“Islands in the Sand” – a Book on Florida’s Nearshore Hardbottom Reefs Co-authored by CSA’s Dave Snyder

By: CSA Ocean Sciences  |   May 5th, 2021    |   Related To: CSA Ocean Sciences (Trinidad) Ltd.

“Islands in the Sand” – a Book on Florida’s Nearshore Hardbottom Reefs Co-authored by CSA’s Dave Snyder

CSA ichthyologist David B. Snyder has lately been sharing a “Fish Blog” with insightful and entertaining fish tales accompanied by dazzling underwater photographs captured during his prolific diving career and sojourns. This blog recognizes David’s contribution to the new book “Islands in the Sand: Ecology and Management of Nearshore Hardbottom Reefs of East Florida” in which David and his co-authors, Dr. Daniel A. McCarthy (Jacksonville University), Dr. Kenyon C. Lindeman (Florida Institute of Technology), and Dr. Karen G. Holloway-Adkins (East Coast Biologists Inc.), integrate their decades of knowledge and experience with more than 1250 technical references to capture the story of the distinctive nearshore hardbottom reef habitats of eastern Florida and the organisms that rely on them.

Stretching for 450 km along the length of Florida’s east coast from Miami to St. Augustine in water depths of 0 to 4 m, nearshore hardbottom reefs made of coquina rock and living worm rock are used by more than 1150 species of fish, invertebrates, algae, and sea turtles. In addition to their importance as habitat for marine plants and animals, the features also protect our shorelines from storms and offer a range of recreational opportunities for coastal citizens and visitors. The nearshore hardbottom reefs are surrounded by sediments that are continually redistributed by waves and tides, which bury and uncover the hardbottom features; hence the name “islands in the sand”.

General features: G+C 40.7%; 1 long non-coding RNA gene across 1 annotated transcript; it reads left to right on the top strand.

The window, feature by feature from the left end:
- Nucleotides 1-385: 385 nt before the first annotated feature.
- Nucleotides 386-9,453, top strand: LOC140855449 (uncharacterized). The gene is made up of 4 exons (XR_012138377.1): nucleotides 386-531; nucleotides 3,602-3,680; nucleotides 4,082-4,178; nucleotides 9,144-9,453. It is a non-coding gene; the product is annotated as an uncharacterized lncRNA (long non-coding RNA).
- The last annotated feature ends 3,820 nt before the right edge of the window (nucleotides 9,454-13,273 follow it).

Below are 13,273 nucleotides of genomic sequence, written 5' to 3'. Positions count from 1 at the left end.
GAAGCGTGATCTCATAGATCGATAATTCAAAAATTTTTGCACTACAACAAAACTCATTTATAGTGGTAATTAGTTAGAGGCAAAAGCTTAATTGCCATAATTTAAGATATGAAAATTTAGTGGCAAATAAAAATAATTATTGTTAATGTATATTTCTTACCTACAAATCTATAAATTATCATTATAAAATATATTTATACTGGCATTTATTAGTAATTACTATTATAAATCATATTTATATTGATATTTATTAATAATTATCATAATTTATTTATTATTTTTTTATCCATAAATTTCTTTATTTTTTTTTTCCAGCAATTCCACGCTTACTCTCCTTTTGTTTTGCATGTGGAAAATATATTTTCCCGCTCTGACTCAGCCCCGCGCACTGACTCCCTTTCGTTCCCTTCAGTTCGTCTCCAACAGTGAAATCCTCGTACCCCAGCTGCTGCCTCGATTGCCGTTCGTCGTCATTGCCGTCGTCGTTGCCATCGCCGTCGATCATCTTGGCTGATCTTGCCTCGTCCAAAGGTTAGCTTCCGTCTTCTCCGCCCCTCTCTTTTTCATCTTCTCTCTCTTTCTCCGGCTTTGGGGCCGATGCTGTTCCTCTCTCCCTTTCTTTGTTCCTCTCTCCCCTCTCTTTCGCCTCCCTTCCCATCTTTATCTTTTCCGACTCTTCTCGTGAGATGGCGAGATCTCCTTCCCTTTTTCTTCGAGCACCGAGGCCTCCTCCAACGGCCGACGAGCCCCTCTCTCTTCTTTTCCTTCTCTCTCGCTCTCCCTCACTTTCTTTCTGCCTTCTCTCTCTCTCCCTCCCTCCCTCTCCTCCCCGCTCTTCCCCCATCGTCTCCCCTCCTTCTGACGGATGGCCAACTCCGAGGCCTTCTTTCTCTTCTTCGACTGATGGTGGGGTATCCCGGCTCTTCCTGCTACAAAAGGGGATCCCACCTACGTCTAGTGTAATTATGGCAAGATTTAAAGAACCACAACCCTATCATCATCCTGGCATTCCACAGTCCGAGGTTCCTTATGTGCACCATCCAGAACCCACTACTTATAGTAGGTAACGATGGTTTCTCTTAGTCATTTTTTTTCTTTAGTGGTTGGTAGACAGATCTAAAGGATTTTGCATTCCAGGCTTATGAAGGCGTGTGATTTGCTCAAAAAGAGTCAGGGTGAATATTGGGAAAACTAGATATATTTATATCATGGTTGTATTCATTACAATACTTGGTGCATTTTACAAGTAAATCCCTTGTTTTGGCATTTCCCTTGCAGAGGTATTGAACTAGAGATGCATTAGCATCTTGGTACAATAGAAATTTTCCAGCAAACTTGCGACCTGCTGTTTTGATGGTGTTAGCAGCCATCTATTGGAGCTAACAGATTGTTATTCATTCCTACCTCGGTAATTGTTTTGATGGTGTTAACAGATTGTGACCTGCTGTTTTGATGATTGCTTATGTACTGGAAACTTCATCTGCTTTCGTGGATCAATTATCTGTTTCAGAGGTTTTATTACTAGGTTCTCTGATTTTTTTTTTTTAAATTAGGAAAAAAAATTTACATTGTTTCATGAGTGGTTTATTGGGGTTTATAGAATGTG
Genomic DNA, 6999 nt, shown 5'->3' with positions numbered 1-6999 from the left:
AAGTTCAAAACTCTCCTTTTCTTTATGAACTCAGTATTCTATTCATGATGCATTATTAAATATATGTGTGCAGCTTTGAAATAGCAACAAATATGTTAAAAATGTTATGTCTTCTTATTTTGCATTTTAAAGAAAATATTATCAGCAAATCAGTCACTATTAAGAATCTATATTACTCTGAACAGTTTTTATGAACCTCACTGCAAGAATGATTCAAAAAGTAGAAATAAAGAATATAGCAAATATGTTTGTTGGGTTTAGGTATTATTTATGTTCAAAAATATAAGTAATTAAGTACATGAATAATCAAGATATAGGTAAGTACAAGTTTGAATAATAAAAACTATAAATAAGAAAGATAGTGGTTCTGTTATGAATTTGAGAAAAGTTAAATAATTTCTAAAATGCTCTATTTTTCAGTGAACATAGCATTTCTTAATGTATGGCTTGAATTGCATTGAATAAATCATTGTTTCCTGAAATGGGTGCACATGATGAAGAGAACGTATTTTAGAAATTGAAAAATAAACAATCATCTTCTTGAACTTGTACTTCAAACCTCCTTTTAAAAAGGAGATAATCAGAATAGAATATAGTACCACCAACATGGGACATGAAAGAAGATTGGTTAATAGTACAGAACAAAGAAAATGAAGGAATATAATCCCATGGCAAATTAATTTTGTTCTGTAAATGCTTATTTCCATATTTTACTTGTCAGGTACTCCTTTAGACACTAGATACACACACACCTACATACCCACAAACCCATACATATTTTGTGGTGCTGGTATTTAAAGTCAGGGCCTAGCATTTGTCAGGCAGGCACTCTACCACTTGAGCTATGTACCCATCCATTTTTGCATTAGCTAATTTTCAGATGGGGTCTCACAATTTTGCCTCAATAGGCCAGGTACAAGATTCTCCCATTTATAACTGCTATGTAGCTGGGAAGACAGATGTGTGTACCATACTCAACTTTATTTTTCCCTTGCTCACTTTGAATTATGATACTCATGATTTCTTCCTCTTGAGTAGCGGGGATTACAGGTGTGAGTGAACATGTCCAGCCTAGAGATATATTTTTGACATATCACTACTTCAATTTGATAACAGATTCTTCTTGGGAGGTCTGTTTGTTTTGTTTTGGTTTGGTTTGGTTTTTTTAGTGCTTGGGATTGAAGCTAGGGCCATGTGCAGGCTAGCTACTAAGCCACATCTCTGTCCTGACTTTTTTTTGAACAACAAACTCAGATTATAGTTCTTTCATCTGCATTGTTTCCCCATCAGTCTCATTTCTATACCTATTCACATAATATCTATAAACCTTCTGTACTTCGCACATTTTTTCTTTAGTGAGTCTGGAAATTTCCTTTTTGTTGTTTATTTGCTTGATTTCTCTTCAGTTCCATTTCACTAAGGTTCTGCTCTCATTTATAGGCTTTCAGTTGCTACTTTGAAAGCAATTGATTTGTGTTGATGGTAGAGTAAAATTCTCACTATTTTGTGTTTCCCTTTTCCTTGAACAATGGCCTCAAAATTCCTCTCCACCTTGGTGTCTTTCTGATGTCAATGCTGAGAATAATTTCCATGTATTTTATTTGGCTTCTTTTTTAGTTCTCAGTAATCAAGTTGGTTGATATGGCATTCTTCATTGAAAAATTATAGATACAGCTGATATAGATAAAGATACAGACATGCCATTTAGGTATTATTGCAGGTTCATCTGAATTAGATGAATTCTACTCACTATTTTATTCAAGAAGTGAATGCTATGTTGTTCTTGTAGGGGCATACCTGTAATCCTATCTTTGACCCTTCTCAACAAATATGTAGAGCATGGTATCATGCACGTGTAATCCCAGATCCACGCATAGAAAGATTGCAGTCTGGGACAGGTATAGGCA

The authors have captured the physical and geological characteristics of the hardbottom reefs as well as dedicated chapters to the diverse taxonomic groups of plants and animals which rely on and are important to the coastal ecosystems of Florida. In a chapter on management of these resources, the stressors and disturbances which affect hardbottom reefs (both human-caused and natural) are described. Importantly, details on mitigation, conservation, monitoring, and management are also presented, as well as opportunities for future research to better understand these unique habitats.

Complemented by dozens of color photographs, maps, figures, tables, and a glossary, this book will appeal to scientists, agency personnel, beachfront residents, and enthusiasts of our unique coastal Florida environment.

Dr. McCarthy and Dr. Lindeman presented aspects of the book, its maps, and its images in January 2021 as part of the Florida Oceanographic Center Lecture Series. Dr. McCarthy and Dr. Holloway-Adkins also presented in February 2021 during Harbor Branch Oceanographic Institute’s Ocean Science Lecture Series. Please visit the links below to view these informative lectures.

Support the book and its authors.

CSA is proud to support David in this endeavor, and we continue to support mapping and monitoring efforts to study nearshore hardbottom reefs and the artificial reefs installed to complement natural reefs. For more information on CSA’s work in the nearshore zone, please visit our Ports and Coastal Sciences webpage.